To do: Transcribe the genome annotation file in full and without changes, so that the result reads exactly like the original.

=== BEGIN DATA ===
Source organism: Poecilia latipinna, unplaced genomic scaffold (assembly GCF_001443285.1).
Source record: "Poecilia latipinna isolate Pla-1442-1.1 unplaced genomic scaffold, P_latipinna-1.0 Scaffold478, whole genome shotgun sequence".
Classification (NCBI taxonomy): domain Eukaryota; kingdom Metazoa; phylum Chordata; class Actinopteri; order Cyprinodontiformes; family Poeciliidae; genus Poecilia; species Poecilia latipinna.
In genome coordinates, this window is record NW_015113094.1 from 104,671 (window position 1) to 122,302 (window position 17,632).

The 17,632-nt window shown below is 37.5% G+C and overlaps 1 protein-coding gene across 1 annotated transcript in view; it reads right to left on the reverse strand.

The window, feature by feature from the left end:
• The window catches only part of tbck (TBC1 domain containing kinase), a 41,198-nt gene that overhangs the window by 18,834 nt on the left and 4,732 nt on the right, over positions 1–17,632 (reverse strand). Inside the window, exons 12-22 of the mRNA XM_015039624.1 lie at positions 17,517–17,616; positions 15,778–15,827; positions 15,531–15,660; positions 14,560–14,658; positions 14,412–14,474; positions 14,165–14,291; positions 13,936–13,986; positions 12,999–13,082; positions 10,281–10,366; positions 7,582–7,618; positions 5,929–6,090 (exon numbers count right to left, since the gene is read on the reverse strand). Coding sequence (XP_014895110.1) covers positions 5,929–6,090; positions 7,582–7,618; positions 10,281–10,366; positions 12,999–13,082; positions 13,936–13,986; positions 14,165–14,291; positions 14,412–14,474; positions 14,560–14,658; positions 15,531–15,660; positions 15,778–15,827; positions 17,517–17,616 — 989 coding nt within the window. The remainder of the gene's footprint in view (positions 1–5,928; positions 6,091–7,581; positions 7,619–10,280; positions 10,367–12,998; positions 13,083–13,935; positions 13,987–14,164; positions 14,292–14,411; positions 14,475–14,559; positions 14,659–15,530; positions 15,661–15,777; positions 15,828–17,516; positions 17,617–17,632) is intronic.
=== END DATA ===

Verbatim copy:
Source organism: Poecilia latipinna, unplaced genomic scaffold (assembly GCF_001443285.1).
Source record: "Poecilia latipinna isolate Pla-1442-1.1 unplaced genomic scaffold, P_latipinna-1.0 Scaffold478, whole genome shotgun sequence".
Classification (NCBI taxonomy): domain Eukaryota; kingdom Metazoa; phylum Chordata; class Actinopteri; order Cyprinodontiformes; family Poeciliidae; genus Poecilia; species Poecilia latipinna.
In genome coordinates, this window is record NW_015113094.1 from 104,671 (window position 1) to 122,302 (window position 17,632).

The 17,632-nt window shown below is 37.5% G+C and overlaps 1 protein-coding gene across 1 annotated transcript in view; it reads right to left on the reverse strand.

The window, feature by feature from the left end:
• The window catches only part of tbck (TBC1 domain containing kinase), a 41,198-nt gene that overhangs the window by 18,834 nt on the left and 4,732 nt on the right, over positions 1–17,632 (reverse strand). Inside the window, exons 12-22 of the mRNA XM_015039624.1 lie at positions 17,517–17,616; positions 15,778–15,827; positions 15,531–15,660; positions 14,560–14,658; positions 14,412–14,474; positions 14,165–14,291; positions 13,936–13,986; positions 12,999–13,082; positions 10,281–10,366; positions 7,582–7,618; positions 5,929–6,090 (exon numbers count right to left, since the gene is read on the reverse strand). Coding sequence (XP_014895110.1) covers positions 5,929–6,090; positions 7,582–7,618; positions 10,281–10,366; positions 12,999–13,082; positions 13,936–13,986; positions 14,165–14,291; positions 14,412–14,474; positions 14,560–14,658; positions 15,531–15,660; positions 15,778–15,827; positions 17,517–17,616 — 989 coding nt within the window. The remainder of the gene's footprint in view (positions 1–5,928; positions 6,091–7,581; positions 7,619–10,280; positions 10,367–12,998; positions 13,083–13,935; positions 13,987–14,164; positions 14,292–14,411; positions 14,475–14,559; positions 14,659–15,530; positions 15,661–15,777; positions 15,828–17,516; positions 17,617–17,632) is intronic.